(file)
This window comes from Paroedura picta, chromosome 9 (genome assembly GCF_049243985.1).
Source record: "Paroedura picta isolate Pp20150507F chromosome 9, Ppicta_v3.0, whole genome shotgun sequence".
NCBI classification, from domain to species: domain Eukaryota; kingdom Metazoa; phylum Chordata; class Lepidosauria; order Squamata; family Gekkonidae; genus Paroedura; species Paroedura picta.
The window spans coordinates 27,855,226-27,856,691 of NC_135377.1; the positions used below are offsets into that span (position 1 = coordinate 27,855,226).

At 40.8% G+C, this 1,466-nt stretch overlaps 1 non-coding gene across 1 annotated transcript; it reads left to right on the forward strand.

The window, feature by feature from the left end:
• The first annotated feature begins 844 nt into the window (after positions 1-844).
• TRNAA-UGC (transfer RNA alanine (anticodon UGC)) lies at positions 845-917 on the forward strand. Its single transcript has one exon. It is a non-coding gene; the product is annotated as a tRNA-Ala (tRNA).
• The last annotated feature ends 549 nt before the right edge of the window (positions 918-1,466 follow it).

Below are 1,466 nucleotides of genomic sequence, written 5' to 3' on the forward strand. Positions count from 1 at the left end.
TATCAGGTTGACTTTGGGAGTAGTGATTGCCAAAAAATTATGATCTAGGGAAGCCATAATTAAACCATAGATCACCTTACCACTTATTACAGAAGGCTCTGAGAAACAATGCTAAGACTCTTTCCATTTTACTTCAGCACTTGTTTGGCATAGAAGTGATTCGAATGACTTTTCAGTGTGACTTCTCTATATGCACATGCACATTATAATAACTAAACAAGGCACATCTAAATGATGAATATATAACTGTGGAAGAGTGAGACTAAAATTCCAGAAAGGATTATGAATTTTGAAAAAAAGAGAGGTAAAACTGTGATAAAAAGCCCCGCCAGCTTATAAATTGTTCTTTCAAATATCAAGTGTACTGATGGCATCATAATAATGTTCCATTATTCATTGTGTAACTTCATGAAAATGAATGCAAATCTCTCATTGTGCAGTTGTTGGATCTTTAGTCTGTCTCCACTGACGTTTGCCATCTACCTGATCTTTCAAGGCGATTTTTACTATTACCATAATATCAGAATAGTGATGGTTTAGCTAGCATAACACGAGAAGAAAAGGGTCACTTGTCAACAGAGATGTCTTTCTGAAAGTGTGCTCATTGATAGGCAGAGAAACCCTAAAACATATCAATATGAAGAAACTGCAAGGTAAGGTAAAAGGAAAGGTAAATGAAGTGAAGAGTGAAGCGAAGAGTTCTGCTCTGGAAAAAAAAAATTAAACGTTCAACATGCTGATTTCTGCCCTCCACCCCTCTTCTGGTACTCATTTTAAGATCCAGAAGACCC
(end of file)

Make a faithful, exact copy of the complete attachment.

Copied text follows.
This window comes from Paroedura picta, chromosome 9 (genome assembly GCF_049243985.1).
Source record: "Paroedura picta isolate Pp20150507F chromosome 9, Ppicta_v3.0, whole genome shotgun sequence".
NCBI classification, from domain to species: domain Eukaryota; kingdom Metazoa; phylum Chordata; class Lepidosauria; order Squamata; family Gekkonidae; genus Paroedura; species Paroedura picta.
The window spans coordinates 27,855,226-27,856,691 of NC_135377.1; the positions used below are offsets into that span (position 1 = coordinate 27,855,226).

At 40.8% G+C, this 1,466-nt stretch overlaps 1 non-coding gene across 1 annotated transcript; it reads left to right on the forward strand.

The window, feature by feature from the left end:
• The first annotated feature begins 844 nt into the window (after positions 1-844).
• TRNAA-UGC (transfer RNA alanine (anticodon UGC)) lies at positions 845-917 on the forward strand. Its single transcript has one exon. It is a non-coding gene; the product is annotated as a tRNA-Ala (tRNA).
• The last annotated feature ends 549 nt before the right edge of the window (positions 918-1,466 follow it).

Below are 1,466 nucleotides of genomic sequence, written 5' to 3' on the forward strand. Positions count from 1 at the left end.
TATCAGGTTGACTTTGGGAGTAGTGATTGCCAAAAAATTATGATCTAGGGAAGCCATAATTAAACCATAGATCACCTTACCACTTATTACAGAAGGCTCTGAGAAACAATGCTAAGACTCTTTCCATTTTACTTCAGCACTTGTTTGGCATAGAAGTGATTCGAATGACTTTTCAGTGTGACTTCTCTATATGCACATGCACATTATAATAACTAAACAAGGCACATCTAAATGATGAATATATAACTGTGGAAGAGTGAGACTAAAATTCCAGAAAGGATTATGAATTTTGAAAAAAAGAGAGGTAAAACTGTGATAAAAAGCCCCGCCAGCTTATAAATTGTTCTTTCAAATATCAAGTGTACTGATGGCATCATAATAATGTTCCATTATTCATTGTGTAACTTCATGAAAATGAATGCAAATCTCTCATTGTGCAGTTGTTGGATCTTTAGTCTGTCTCCACTGACGTTTGCCATCTACCTGATCTTTCAAGGCGATTTTTACTATTACCATAATATCAGAATAGTGATGGTTTAGCTAGCATAACACGAGAAGAAAAGGGTCACTTGTCAACAGAGATGTCTTTCTGAAAGTGTGCTCATTGATAGGCAGAGAAACCCTAAAACATATCAATATGAAGAAACTGCAAGGTAAGGTAAAAGGAAAGGTAAATGAAGTGAAGAGTGAAGCGAAGAGTTCTGCTCTGGAAAAAAAAAATTAAACGTTCAACATGCTGATTTCTGCCCTCCACCCCTCTTCTGGTACTCATTTTAAGATCCAGAAGACCC